MNF Engages in Panama Canal Protection Scenario
An illegitimate organization seeks to undermine peace, security and liberty by destabilizing local and regional economies in Central America.
The organization is trying to disrupt operations and take over the Panama Canal — a critical connection for global commerce and regional stability.
This is the scenario given to Airmen participating in exercise Panama Cana2014, an annual U.S. Southern Command sponsored event that focuses on ensuring the defense of the Panama Canal.
The U.S. is obligated to defend the neutrality of the canal in times of peace and times of war under the Panama Canal Neutrality Act. The region’s economy and political stability largely depend on the safe transport of several hundred million tons of cargo through the canal each year. PANAMAX 2014 is designed to ensure plans are in place to respond to requests from the Panama government to protect the canal.
In answer to the threats, the Multi-National Force-South, or MNF-S, stood up to support Operation Sea Stallion. MNF-S consists of naval, air, and ground assets from several countries from the region and across the globe.
The multi-national force included forces and integrated staff members from the civil, naval, land and air forces of Belize, Brazil, Canada, Chile, Colombia, Costa Rica, Dominican Republic, Ecuador, El Salvador, Guatemala, Honduras, Nicaragua, Mexico, Panama, Paraguay, Peru and the U.S. acting in cooperation with the United Nations.
Each year, SOUTHCOM and its air, sea and land components partner with representatives from a multitude of countries to exchange experience, expertise and new knowledge about each other’s culture and people.
“Training with our partner nations at every possible opportunity is integral to mission success,” said Col. Bruce Smith, who serves as the commander for Air Force Forces and is the Combined Forces Air Component commander for PANAMAX. “Working and training with one another strengthens our bonds and allows us to be more efficient and more effective in responding to regional threats and humanitarian assistance/disaster relief operations as one united front.”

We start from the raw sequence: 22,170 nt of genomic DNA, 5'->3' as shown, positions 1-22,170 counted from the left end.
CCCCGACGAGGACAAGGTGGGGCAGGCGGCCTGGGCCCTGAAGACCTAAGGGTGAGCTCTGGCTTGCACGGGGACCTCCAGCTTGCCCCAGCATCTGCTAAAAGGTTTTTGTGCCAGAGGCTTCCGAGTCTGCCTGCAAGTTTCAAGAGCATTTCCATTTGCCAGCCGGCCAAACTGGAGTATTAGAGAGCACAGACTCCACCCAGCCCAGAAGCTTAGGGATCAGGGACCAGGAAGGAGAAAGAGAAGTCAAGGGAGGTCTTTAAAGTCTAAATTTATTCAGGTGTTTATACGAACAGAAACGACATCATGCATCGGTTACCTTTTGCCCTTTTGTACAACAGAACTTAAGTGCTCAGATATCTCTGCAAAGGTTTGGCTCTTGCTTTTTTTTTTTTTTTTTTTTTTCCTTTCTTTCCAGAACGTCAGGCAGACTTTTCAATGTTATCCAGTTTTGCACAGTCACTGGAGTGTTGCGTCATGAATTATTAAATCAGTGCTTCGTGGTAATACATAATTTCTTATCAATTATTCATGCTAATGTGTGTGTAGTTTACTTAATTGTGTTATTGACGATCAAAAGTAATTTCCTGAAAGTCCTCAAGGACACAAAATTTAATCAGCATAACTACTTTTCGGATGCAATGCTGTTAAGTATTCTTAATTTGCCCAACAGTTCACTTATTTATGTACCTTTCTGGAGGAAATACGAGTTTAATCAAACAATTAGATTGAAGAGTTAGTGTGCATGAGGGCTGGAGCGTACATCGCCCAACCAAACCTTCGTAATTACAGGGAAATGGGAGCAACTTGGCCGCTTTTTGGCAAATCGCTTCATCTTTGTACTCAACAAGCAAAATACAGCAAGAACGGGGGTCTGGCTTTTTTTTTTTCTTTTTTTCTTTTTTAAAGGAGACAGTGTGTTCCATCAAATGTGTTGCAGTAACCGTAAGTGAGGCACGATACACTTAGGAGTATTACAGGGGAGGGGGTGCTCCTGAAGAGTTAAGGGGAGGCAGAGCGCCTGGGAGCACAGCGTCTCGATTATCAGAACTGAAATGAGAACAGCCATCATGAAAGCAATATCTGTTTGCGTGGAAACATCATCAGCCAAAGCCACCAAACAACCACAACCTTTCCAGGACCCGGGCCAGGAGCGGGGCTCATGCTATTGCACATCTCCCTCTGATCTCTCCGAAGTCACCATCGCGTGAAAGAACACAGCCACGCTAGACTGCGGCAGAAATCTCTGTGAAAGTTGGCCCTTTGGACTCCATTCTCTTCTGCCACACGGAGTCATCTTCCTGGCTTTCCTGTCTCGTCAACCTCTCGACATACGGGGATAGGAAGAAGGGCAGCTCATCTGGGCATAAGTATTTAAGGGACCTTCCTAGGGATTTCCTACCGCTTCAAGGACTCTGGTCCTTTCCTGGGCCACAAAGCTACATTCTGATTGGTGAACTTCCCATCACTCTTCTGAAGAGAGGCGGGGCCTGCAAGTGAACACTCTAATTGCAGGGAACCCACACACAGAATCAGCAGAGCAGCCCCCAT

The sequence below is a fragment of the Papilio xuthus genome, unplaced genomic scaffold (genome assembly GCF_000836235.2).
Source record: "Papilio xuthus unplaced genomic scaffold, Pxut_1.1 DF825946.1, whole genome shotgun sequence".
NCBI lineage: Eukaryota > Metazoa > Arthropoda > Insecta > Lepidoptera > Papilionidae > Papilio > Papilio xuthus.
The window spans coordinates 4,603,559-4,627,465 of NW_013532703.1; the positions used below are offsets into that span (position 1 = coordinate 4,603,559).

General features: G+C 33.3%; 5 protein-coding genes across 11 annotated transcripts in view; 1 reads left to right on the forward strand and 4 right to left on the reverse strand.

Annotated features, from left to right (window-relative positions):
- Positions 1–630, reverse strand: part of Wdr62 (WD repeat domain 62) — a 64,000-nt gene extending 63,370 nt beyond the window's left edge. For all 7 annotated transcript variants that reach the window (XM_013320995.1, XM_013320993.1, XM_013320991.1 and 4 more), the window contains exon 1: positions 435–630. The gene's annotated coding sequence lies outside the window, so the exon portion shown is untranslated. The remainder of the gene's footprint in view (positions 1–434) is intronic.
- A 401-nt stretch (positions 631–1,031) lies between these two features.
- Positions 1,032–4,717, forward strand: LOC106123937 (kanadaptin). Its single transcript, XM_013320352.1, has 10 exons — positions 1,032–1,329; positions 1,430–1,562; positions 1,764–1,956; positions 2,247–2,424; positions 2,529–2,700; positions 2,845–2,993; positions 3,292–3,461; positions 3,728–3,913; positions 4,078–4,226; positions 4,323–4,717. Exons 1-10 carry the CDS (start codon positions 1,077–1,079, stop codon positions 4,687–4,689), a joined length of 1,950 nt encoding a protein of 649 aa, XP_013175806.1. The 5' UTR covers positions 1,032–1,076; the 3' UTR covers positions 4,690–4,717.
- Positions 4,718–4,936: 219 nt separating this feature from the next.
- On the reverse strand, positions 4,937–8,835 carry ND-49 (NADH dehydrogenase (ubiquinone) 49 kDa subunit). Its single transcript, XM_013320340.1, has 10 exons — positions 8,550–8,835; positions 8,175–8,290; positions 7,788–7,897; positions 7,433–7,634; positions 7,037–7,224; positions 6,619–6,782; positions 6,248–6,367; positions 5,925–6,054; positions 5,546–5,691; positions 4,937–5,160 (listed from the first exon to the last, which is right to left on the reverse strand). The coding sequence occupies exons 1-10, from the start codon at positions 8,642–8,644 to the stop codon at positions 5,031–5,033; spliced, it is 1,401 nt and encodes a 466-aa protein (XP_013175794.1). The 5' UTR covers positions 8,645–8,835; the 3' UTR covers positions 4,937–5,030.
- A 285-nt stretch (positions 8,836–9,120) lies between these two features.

Since 2012, Brazil and Colombia have led the land and sea components of the exercise, and in 2014 Chile is leading the special operations component. It’s a key step in achieving full interoperability among all participant nations. All partner nations have benefited from the collaborative efforts to ensure the safety and security of the Panama Canal.
“This is a big opportunity for us to participate with other countries because we are so far away from the actual PANAMAX exercise,” said. Col. Cristian Eguia, the Chilean air force liaison officer at 12th Air Force (Air Forces Southern). “This exercise gives us an outlet to share what we do in our country and to show what we are doing in the PANAMAX exercise to protect the canal and it’s a great opportunity to learn.”